Your Top 5 Anime of 2014 (And Ours) Rebecca Silverman
5: Chaika the Coffin Princess
I'll admit that this was initially a nostalgia-based choice for me – I loved Scrapped Princess, whose original author is the man behind this series as well. But as I kept watching, I became enamored with the show for its own merits – it isn't just a Scrapped Princess rehash with a different setting. Tohru is almost an anti-hero in that his actions prior to really getting to know Chaika are somewhat morally suspect. That he becomes devoted to her doesn't necessarily change that fact, but it gives him a little more depth than your average fantasy (post-apocalyptic sci fi?) hero. His close relationship with Akari was initially a draw for me as well; I could really have done without the whole pseudo-incest subplot where Akari's in love/lust with him. I don't think it added much, and it certainly took away from what had previously been a very nice sibling relationship. That aside, the cast of characters is varied and interesting, from the enemies to Frederica the Goth Loli dragonbeast, and some of the non-human character designs are really striking, particularly the hellicorn from the first episode. What truly amazed me about the series, however, and earned it a spot on my list, is that Chaika herself, with her childish, broken language, wasn't annoying. It takes a lot to make a character who is basically a walking trope – cute Goth Loli girl who can't speak properly and carries a big gun – into someone we can care about and really get behind. Learning the truth about her was depressing on her behalf, watching her come to care about Tohru and Akari was heartwarming as it opened her world, and most importantly, she was treated like a person rather than a moe draw. Ultimately I loved this show because it went above its genre roots and was just as good as the author's previous effort, if not better in some ways, and that kept me coming back week after week.
I was torn for this number four spot, but ultimately decided to go with this adorable story about dance. As a dancer, I really appreciated the love the characters showed for both the activity and the act of choreography. The animation of them practicing and performing also rang very true to me with the way that everyone was just a tiny bit off in their rhythm and movements, because that's generally how amateur dance performances work. That it introduced me to a new form of dance was a very nice bonus, and I loved the rhythmic quality to the movements and soundtrack. The character relationships were interesting as well, with everyone having to slowly come to terms with each others' different personalities and the expansion of the initial small friend group to include others, which is never without its growing pains. The struggle the girls had to get their group recognized, and to get strict parents to sign off on it, was another note of realism that I particularly appreciated, since from my own experience of dance at that age, schools can be very leery of allowing space or time for dance when there are more important things out there, like sports or drama. Some things were totally over the top of course, like Naru's ludicrous clumsiness. Sure, it made for a good plot point when they were performing and gave her a personal challenge to overcome, but her total lack of balance and coordination felt really overdone. (Hana also felt a bit over-exaggerated, but that worked better for the show.) I suppose at the end of the day, this show is one of my favorites of the year for its sweetness, frank determination, and charm. That it has some nicely animated dancing and great use of rhythm only further solidifies its place in my heart.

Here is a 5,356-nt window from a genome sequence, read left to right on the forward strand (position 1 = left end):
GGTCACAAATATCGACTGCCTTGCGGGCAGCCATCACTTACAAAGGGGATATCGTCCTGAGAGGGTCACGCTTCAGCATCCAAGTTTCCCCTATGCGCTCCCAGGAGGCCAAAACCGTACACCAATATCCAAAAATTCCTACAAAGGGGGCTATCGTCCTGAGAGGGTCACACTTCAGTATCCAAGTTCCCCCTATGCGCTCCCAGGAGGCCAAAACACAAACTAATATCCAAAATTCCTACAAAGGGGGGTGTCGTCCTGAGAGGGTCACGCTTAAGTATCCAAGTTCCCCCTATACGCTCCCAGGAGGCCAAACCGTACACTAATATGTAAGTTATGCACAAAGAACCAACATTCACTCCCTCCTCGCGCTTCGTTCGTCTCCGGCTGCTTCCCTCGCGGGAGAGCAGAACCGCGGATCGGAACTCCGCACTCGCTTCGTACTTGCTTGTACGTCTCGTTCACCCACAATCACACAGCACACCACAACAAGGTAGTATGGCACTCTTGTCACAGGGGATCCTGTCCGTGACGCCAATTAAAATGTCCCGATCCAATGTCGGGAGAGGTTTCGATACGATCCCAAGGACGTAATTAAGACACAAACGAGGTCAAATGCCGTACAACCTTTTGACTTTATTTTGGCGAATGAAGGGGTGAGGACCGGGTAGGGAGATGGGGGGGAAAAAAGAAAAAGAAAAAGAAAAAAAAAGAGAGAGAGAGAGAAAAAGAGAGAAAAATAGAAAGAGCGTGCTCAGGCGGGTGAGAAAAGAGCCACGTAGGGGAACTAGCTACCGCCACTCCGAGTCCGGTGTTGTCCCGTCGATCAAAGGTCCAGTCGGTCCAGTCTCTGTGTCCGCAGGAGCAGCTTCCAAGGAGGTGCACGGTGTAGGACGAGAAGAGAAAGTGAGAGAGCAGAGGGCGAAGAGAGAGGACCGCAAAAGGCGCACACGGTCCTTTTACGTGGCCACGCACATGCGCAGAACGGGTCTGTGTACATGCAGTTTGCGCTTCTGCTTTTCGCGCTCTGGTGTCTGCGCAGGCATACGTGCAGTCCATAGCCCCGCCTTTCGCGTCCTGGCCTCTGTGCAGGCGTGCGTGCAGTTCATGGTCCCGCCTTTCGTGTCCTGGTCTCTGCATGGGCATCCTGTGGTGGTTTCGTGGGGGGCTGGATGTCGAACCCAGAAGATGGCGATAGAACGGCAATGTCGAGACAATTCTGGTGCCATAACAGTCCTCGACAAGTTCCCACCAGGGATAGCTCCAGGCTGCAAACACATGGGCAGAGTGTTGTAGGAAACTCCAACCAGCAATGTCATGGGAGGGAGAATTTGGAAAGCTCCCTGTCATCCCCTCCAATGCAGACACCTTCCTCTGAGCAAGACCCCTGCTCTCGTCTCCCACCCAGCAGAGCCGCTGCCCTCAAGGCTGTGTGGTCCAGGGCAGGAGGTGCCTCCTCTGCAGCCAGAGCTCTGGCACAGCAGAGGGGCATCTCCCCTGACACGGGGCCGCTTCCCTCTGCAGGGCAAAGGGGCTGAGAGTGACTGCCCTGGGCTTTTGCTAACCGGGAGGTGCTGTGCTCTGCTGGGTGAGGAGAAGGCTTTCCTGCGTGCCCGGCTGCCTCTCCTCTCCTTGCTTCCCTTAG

3: The World is Still Beautiful
There are a few things I am an unabashed sucker for, and two of them are a strong heroine and a happy ending. This show has them both, along with a story about people learning to get along despite their differences and a really sweet romance. The relationship between Nike, Princess of the Principality of Rain, and Livius, the Sun King, develops slowly as both try to adjust to their arranged marriage and each other's customs. Nike won't let anyone hold her back as she refuses to be subordinate to Livius, and while his learning curve is pretty steep, there are plenty of rewarding moments as they reach new understanding of each other. The show is often very self-aware in its humor, which helps to break up the slower episodes, of which there are a few – The World is Still Beautiful takes its time getting where it's going, and that can drag occasionally. Likewise Nike's single song to call the rain gets really grating by about halfway through the series. The first time you hear it, it's quite pretty. The fourteenth time? Not so much. But each time she calls the rain there is a sense of wonder, partially because of the reaction of the Sun Kingdom's people, who have never seen rain prior to her arrival, but also just because calling rain is something that she can do. After watching a few episodes in a row, it becomes tempting to go outside and try belting out “Tender Rain” yourself, just to see what would happen. At its heart, though, this show is about overcoming prejudice and learning to like both yourself and someone you thought you never would. It makes overcoming adversity just as much an emotional concept as a physical or political one, and it does it with shoujo flair. Sure it's a little uncomfortable that there's such a large age gap between Nike and Livius (visually, at least), but by the end of the series it doesn't really matter. Disney's not the only one who can show that love can conquer all – Dai Shiina does a pretty good job herself.